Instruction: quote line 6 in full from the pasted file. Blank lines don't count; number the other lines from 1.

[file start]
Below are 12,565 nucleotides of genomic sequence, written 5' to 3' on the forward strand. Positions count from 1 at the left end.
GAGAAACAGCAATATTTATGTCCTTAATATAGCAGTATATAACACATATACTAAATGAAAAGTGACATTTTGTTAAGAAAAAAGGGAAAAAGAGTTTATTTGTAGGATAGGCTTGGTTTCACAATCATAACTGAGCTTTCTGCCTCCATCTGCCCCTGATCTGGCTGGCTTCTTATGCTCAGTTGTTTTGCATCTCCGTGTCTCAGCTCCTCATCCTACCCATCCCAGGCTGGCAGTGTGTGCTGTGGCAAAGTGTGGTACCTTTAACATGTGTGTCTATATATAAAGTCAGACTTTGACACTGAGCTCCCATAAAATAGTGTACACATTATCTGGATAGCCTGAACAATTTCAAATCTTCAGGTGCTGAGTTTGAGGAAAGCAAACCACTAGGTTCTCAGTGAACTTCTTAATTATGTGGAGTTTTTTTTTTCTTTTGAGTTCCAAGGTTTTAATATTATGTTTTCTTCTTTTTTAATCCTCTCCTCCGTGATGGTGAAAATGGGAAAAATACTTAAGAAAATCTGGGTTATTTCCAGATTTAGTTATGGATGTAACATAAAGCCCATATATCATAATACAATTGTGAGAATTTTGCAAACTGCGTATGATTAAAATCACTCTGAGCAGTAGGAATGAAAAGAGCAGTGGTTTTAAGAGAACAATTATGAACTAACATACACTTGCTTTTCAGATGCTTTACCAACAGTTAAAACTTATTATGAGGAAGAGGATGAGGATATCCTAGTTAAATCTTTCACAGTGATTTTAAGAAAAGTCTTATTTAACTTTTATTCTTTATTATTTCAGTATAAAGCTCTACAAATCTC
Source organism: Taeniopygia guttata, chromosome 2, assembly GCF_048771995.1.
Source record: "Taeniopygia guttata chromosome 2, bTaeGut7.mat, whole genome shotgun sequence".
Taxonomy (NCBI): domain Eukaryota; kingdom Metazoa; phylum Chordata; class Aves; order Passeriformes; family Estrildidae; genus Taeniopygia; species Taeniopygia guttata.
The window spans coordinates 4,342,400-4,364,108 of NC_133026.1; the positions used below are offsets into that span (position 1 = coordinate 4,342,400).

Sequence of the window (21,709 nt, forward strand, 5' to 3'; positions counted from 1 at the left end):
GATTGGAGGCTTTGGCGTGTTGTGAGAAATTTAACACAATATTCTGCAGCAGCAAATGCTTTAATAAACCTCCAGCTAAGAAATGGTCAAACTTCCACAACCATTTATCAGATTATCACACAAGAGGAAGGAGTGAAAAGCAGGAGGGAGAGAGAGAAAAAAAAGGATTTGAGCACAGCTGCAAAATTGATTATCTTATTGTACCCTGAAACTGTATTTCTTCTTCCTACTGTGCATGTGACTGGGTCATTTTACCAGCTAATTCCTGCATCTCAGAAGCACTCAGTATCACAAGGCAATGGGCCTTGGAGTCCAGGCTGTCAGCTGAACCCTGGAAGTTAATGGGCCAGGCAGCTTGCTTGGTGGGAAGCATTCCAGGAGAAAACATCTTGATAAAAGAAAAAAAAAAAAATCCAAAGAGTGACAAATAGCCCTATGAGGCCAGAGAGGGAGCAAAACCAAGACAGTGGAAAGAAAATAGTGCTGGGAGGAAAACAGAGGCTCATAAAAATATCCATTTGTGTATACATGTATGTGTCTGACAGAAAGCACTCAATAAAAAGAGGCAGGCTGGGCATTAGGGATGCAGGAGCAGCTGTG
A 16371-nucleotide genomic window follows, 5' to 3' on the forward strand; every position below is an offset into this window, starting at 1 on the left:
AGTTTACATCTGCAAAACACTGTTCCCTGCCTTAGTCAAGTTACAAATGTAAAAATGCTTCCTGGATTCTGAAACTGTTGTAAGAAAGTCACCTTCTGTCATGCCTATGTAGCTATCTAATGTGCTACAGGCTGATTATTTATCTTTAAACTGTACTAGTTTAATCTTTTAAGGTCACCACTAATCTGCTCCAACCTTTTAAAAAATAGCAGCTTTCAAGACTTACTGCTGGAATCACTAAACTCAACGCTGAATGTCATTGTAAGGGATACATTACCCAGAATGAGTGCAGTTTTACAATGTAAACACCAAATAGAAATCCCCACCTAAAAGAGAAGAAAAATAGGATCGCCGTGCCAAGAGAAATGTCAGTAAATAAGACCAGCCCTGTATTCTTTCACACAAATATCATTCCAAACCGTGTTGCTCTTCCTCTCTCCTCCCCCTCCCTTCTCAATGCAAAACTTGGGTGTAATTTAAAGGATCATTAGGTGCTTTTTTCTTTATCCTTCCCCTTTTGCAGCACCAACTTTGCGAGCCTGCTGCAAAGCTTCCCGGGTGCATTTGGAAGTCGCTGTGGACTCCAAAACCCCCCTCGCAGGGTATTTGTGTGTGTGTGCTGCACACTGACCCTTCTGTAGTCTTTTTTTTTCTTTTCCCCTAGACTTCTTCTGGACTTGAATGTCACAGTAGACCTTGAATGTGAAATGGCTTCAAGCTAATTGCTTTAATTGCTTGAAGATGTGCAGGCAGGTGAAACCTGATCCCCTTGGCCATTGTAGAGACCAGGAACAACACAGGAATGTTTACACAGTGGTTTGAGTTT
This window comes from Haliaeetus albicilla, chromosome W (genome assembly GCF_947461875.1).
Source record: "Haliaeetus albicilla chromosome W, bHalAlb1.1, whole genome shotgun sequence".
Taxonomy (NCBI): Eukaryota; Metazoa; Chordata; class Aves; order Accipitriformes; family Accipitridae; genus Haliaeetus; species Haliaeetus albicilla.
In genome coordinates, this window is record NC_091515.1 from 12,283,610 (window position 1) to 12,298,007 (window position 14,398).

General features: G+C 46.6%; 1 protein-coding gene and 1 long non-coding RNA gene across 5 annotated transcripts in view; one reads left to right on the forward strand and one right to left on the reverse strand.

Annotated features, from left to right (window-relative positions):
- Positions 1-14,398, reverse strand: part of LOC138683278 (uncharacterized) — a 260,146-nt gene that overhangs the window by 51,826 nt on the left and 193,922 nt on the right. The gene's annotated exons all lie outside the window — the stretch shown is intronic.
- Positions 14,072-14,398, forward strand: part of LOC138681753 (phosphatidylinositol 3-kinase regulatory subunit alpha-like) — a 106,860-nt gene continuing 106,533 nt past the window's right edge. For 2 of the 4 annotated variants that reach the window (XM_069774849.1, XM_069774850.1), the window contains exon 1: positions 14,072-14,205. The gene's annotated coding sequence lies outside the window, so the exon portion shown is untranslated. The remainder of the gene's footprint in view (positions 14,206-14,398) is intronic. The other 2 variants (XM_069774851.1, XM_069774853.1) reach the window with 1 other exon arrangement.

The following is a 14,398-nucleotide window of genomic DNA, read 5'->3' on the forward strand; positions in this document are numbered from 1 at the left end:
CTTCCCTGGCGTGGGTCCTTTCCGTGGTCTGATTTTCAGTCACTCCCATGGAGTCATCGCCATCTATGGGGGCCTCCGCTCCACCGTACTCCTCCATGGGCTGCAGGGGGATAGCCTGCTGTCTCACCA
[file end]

The window spans coordinates 4,342,400-4,364,108 of NC_133026.1; the positions used below are offsets into that span (position 1 = coordinate 4,342,400).